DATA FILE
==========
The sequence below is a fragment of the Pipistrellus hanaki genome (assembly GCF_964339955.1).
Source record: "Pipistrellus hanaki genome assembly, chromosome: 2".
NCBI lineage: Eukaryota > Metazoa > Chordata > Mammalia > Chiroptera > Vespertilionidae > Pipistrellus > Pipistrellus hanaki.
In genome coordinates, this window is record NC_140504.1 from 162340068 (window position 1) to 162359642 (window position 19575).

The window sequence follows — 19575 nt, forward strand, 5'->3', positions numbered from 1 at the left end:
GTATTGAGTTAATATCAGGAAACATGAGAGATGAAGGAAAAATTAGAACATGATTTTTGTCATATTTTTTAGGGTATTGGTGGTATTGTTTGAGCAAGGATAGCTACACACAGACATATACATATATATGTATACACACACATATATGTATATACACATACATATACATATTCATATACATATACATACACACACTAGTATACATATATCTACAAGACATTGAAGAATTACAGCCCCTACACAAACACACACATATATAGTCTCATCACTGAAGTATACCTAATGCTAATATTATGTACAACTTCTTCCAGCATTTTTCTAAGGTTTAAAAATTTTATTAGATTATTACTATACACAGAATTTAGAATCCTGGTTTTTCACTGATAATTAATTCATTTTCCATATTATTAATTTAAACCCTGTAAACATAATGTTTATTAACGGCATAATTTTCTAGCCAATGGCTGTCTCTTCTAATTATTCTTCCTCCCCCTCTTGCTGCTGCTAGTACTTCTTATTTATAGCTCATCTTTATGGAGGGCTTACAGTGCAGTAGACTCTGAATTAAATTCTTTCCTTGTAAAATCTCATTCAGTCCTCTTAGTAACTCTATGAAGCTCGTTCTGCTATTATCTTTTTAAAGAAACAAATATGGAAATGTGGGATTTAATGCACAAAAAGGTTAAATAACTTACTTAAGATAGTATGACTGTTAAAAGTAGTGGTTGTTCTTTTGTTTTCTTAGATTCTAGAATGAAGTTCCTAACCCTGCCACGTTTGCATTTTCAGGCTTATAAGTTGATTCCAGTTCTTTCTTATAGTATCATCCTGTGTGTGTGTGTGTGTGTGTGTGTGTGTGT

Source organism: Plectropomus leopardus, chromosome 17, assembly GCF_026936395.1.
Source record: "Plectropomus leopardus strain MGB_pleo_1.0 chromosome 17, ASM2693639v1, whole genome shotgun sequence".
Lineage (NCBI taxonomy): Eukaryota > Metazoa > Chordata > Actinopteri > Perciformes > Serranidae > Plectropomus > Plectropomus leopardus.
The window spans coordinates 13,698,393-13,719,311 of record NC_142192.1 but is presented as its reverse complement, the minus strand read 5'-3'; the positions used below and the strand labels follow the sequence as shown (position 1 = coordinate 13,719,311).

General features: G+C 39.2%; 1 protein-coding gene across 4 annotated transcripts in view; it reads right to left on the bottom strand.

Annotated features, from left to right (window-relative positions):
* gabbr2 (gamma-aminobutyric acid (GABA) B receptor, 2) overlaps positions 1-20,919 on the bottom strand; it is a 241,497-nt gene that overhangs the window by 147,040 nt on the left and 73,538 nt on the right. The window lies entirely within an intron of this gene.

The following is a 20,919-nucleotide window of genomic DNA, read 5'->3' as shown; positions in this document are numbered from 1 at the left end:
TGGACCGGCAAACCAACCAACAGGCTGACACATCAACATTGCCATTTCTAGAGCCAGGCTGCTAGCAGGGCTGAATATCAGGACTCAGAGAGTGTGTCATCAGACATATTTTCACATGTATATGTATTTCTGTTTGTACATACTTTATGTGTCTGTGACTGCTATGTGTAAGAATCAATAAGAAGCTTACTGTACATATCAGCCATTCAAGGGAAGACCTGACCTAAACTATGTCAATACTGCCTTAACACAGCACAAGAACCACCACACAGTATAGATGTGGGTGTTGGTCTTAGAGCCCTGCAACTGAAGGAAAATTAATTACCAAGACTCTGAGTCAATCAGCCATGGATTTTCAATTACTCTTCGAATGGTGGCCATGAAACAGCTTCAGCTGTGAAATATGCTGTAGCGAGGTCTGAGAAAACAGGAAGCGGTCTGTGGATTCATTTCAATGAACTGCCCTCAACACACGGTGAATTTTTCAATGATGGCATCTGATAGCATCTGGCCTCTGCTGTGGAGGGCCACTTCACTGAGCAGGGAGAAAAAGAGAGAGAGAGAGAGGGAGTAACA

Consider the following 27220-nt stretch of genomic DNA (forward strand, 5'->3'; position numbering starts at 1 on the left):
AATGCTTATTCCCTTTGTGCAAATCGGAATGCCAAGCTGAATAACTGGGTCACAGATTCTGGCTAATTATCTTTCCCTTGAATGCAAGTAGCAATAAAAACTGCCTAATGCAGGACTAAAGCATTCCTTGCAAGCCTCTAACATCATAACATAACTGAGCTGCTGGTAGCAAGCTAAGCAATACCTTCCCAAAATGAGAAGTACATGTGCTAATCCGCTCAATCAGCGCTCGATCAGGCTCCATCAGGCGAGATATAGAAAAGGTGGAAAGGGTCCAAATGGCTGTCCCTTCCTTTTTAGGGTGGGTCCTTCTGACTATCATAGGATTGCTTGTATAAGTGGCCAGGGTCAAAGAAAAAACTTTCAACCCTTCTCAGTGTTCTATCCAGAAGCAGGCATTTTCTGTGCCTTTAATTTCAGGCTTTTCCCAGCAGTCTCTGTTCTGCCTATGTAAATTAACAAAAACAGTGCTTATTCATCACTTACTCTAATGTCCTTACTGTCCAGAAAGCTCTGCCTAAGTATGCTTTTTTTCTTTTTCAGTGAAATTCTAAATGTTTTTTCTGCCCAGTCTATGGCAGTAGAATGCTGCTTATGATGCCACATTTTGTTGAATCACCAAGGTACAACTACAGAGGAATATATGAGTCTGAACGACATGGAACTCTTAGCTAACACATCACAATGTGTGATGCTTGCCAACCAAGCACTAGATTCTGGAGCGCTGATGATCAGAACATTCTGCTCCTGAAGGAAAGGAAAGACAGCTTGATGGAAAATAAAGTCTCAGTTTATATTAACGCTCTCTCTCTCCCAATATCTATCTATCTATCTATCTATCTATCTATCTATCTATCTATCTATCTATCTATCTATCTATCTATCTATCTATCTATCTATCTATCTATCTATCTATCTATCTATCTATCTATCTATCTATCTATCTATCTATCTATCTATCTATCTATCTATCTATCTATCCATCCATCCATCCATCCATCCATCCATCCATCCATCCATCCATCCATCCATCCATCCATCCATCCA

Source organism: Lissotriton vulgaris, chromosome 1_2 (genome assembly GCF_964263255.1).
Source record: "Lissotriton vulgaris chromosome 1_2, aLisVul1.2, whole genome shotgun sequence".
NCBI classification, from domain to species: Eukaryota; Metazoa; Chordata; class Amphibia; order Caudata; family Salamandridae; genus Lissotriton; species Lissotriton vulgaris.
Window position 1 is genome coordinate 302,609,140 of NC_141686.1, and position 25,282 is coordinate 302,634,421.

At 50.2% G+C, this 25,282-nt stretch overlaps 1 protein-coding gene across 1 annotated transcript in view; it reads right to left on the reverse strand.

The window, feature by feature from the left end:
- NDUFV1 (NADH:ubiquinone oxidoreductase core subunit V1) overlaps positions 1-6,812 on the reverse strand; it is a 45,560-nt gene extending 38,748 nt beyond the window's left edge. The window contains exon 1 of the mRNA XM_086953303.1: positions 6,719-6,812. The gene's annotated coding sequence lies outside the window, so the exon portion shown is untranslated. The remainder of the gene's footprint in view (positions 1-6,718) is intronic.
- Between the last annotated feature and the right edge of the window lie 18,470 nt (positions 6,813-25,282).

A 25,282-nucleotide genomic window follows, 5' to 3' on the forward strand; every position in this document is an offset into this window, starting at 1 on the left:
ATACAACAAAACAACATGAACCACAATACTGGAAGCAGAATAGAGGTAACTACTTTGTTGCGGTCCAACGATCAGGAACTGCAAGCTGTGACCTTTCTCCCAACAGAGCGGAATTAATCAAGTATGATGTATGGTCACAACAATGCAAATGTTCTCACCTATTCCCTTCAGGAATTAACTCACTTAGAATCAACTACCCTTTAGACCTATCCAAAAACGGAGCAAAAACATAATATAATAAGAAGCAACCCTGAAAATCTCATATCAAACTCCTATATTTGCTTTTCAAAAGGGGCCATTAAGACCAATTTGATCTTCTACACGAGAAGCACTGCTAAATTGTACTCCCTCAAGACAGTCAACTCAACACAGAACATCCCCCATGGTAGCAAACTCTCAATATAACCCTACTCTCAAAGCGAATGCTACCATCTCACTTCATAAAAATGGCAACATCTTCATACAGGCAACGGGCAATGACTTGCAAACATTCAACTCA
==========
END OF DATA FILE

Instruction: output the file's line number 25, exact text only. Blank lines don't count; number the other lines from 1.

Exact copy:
- Between the last annotated feature and the right edge of the window lie 18,470 nt (positions 6,813-25,282).